8. Don’t move or resize signature pieces
(other than as shown in the brand guidelines)
9. Don’t apply graphic effects to the signature
10. Don’t use the O as a typographic element in a word
11. Don’t use the logo to create other logos or shapes
12. Don’t use elements to create the O logo or signature
14. Don’t create your own logo or signature
15. Don’t add text, taglines, or graphic elements to the logo or signature
The horizontal signature should be used as the primary signature. In cases where the horizontal signature doesn't work due to design or space considerations, the stacked signature is allowed. As with the horizontal signature, color, size, and clear space requirements apply (see below).
Clear Space Requirements for the Stacked Signature
To access secondary signatures, go to our downloads page.
Existing secondary signatures:
- School of Architecture and Allied Arts
- College of Arts and Sciences
- College of Education
- Graduate School
- School of Journalism and Communication
- School of Law
- Lundquist College of Business
- School of Music and Dance
- Robert Donald Clark Honors College
- University of Oregon Libraries
- Office of International Affairs
- Academic Extension
- Division of Student Life
- Jordan Schnitzer Museum of Art
- Museum of Natural and Cultural History
- Office of the Vice President for Equity and Inclusion
The signatures shown below are the approved configurations for all administrative and academic usage for the University of Oregon in Portland. It may also be used for approved signage, banners, and other stand-alone marketing efforts, to brand university schools, departments, and programs in Portland, and for administrative units at the University of Oregon in Portland.
These are marks designed for affiliated organizations at the University of Oregon.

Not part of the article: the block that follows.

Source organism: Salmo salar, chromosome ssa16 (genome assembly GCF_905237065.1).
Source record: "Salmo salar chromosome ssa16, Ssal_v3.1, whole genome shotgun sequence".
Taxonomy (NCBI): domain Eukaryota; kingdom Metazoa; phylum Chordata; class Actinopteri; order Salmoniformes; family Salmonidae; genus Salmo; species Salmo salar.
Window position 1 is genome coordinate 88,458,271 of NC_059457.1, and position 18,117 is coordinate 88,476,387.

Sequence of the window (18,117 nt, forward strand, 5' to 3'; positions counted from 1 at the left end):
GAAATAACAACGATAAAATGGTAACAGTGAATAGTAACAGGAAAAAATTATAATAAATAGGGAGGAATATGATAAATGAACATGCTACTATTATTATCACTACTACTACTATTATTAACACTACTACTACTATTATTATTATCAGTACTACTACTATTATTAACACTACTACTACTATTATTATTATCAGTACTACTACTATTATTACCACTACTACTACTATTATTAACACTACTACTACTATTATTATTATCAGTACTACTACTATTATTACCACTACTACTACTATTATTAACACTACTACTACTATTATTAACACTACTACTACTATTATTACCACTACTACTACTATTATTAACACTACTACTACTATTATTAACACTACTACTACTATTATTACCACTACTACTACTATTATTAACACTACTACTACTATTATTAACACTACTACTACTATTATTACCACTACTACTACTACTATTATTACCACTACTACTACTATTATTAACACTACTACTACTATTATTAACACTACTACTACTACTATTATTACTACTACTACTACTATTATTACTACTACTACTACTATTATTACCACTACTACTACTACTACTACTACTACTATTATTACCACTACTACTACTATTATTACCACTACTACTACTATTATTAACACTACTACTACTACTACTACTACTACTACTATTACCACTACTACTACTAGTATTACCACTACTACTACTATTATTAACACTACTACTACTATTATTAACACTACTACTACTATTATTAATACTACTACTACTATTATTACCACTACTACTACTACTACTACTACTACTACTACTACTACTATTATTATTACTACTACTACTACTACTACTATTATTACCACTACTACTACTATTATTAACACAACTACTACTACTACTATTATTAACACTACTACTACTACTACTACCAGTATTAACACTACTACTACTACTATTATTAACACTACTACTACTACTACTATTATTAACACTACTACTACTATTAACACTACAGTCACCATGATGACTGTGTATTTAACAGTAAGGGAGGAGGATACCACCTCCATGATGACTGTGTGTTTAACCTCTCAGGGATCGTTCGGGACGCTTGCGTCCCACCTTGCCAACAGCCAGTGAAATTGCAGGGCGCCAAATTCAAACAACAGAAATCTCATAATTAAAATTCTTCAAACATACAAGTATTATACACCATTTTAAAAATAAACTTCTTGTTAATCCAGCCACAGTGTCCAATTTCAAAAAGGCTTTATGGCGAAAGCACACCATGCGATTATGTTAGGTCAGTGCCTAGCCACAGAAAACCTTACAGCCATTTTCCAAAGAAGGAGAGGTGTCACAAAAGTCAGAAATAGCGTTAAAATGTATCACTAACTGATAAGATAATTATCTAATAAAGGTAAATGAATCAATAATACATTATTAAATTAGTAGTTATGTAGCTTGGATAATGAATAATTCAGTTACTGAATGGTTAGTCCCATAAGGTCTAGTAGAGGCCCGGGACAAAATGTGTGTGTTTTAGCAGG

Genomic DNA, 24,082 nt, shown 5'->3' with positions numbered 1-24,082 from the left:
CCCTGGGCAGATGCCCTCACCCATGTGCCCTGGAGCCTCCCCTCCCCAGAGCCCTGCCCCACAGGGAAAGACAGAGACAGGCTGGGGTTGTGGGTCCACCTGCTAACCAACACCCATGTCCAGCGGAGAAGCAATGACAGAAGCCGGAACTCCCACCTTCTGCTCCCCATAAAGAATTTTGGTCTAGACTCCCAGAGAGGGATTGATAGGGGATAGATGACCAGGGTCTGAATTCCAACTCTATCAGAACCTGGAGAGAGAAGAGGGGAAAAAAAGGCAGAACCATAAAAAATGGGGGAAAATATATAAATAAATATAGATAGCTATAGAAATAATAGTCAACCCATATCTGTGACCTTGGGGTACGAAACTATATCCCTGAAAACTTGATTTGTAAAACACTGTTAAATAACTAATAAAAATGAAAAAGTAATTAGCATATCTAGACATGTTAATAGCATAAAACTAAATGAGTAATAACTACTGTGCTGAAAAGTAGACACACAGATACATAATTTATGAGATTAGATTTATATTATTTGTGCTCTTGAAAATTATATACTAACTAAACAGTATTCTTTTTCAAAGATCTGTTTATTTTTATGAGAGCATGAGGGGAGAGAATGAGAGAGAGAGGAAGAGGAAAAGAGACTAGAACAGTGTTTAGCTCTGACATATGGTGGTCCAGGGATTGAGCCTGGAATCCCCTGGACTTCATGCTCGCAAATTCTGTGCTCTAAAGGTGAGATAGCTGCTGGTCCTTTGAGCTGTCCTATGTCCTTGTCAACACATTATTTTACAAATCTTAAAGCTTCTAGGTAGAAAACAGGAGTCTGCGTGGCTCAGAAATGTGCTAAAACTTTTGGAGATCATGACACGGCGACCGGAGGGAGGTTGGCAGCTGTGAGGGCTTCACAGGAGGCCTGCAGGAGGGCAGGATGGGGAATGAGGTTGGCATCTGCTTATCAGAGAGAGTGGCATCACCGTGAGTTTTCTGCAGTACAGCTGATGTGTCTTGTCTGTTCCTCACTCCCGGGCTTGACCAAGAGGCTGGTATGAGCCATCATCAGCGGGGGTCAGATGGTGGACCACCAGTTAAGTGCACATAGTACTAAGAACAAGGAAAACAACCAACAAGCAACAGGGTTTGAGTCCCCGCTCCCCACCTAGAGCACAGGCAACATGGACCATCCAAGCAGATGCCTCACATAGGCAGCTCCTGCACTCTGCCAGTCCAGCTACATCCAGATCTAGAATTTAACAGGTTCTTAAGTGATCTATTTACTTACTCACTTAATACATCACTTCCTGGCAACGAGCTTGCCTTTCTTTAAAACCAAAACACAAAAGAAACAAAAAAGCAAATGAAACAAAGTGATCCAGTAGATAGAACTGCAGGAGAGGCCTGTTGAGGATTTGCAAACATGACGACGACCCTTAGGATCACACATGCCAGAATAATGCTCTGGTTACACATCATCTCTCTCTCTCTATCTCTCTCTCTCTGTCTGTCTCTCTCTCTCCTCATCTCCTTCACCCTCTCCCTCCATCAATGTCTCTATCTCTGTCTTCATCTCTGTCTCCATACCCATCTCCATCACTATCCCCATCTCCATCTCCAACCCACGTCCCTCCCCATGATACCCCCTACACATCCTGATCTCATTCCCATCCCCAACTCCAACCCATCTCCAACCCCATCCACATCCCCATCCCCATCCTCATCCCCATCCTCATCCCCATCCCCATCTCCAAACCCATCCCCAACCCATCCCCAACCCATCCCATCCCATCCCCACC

University of Oregon Foundation
University of Oregon Alumni Association
University of Oregon Athletics
Among the most basic elements of the Univerity of Oregon branding system are identity blocks, which can contain logos, wordmarks, names of schools and colleges, and unit identifiers. Intended to be flexible, these blocks can be organized in different ways within any space being designed. Block elements are based on x (width) and y (height) measurements. Additional elements, such as school wordmarks, should be contained in blocks that are multiples of x and y. All blocks should maintain this size relationship.
Elements of the signature can be used in separate spaces on the page. However, to maintain their connection, the logo (the "O") and wordmark ("University of Oregon") must both appear prominently.
No more than four elements should be used in a horizontal block construction (e.g., UO logo, UO wordmark, school wordmark, department name). No more than two elements should be stacked vertically.
We've provided some samples here, and you'll find more in our portfolio of examples. If you have questions about using the identity blocks or any other elements of the branding system, our designers are here to help. Contact Tim Jordan at 541-346-5280 or firstname.lastname@example.org.
Example of Identity Block Grids